Country Ham is a cured ham that is often very salty. The first recorded country ham recipe in 1944 was described as a method of curing and smoking done in rural parts of North Carolina, South Carolina, Tennessee, Virginia, Georgia, Kentucky, Missouri and other nearby southern states.
I find it very cool that one of the divisions in the 4H show at the county fair in Kentucky there is a country ham division where they bring in the smoked cured treats to be judged. There are also country ham festivals in and around Kentucky. If you have never tasted the delicious taste of country ham you may not know what the fuss is all about but if you have then you understand and may even join in.
Country Hams are salt cured and this may include using nitrates. The curing process takes between one to three months. Hardwoods most often hickory or oak are used to smoke the hams. The hams may be aged between several months to 3 years. The aging depends on the fat content of the meat. Country hams are normally fully cooked but preserved by the cure.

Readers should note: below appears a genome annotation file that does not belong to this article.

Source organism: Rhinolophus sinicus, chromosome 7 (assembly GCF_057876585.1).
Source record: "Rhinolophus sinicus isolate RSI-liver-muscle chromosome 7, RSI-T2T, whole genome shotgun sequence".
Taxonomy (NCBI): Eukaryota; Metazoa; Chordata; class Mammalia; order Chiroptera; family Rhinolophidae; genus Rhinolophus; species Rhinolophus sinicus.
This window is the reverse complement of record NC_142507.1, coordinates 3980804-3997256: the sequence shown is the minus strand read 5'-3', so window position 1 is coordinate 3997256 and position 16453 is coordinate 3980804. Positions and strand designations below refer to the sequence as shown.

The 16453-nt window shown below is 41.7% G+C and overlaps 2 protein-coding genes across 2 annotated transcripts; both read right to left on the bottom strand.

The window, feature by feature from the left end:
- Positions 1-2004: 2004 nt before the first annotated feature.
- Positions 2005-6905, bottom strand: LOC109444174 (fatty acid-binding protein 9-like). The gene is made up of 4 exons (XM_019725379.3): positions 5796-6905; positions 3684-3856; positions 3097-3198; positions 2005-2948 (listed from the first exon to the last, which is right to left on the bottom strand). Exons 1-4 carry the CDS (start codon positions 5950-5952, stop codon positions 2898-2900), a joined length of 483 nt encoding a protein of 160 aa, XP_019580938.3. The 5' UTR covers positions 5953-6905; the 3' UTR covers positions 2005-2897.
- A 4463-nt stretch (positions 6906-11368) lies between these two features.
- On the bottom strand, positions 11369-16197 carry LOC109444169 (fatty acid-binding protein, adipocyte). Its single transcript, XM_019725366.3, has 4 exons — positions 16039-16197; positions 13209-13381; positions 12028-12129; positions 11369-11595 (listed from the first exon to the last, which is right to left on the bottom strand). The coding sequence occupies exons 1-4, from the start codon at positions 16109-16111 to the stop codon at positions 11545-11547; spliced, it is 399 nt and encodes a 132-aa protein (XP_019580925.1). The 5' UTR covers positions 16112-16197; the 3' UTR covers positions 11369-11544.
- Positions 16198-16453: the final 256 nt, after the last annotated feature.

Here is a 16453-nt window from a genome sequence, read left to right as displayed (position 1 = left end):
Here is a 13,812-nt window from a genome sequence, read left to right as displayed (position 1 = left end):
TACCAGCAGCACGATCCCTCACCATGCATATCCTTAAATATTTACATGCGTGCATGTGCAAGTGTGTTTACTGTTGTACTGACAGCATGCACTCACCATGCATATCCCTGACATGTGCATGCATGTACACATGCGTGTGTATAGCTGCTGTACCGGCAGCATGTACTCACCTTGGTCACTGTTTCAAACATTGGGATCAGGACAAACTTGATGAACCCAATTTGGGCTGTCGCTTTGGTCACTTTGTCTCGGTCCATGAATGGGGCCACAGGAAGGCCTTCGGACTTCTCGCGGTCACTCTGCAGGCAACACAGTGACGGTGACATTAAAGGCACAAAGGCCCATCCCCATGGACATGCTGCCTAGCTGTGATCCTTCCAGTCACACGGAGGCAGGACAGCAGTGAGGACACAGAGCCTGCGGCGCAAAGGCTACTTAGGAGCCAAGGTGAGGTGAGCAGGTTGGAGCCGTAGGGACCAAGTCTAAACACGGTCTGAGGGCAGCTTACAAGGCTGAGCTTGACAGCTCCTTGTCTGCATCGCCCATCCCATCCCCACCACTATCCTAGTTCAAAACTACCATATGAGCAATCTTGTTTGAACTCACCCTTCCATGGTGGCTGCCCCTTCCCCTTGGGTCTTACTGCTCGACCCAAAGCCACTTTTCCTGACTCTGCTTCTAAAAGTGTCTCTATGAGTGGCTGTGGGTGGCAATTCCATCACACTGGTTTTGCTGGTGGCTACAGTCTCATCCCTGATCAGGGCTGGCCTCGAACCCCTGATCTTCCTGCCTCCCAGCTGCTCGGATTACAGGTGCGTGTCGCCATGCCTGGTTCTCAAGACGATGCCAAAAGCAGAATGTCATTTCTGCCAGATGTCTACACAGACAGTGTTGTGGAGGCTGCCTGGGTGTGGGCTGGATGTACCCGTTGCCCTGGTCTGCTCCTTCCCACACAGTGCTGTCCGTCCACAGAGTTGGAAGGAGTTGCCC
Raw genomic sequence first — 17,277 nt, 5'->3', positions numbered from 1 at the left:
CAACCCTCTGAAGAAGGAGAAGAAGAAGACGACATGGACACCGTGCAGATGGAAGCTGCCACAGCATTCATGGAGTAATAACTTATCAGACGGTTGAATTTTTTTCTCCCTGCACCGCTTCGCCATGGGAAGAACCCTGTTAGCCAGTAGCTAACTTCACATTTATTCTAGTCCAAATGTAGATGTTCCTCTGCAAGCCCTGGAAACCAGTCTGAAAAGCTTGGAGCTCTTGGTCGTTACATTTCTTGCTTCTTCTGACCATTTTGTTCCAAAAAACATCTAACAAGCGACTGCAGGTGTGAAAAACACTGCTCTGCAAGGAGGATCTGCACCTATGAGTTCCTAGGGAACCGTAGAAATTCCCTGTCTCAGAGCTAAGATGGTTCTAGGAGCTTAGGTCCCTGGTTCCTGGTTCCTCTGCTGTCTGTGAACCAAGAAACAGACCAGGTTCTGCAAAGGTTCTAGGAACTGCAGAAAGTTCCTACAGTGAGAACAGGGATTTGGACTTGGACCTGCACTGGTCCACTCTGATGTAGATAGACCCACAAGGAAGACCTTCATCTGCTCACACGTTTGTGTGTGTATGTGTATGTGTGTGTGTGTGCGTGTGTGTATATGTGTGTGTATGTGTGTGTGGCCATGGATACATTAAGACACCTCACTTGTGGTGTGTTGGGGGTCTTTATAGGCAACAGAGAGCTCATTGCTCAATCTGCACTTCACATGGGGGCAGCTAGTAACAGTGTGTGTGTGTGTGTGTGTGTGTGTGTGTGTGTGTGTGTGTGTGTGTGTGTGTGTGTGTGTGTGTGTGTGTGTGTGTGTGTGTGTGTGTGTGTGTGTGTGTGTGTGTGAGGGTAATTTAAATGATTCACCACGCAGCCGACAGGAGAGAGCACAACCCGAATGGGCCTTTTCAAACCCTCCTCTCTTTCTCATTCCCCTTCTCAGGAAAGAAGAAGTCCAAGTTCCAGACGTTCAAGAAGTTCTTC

There are country hams that are not smoked. The salt and pepper ham of North Carolina are not smoked. Smoking helps turn the mat a redder color. Country hams are normally sold in stores with no refrigeration required. They are often packaged in rough cotton bags with markings printed on the bags. Inside the bag you will normally find a country ham that has been presoaked, sliced and ready to cook.
Cooking methods of country hams include slicing, pan frying, baking whole, and simmering for hours in water. Whole hams that have been cured in salt may need to be scrubbed and soaked for hours before eating. Preparing with crust on or off normally depends on the taste buds of the one preparing the ham.
You can find country ham served in restaurants as an entree as a whole slice. Country ham make delicious ham sandwiches or ham biscuits. Serve up with butter or red eye gravy is delicious as well.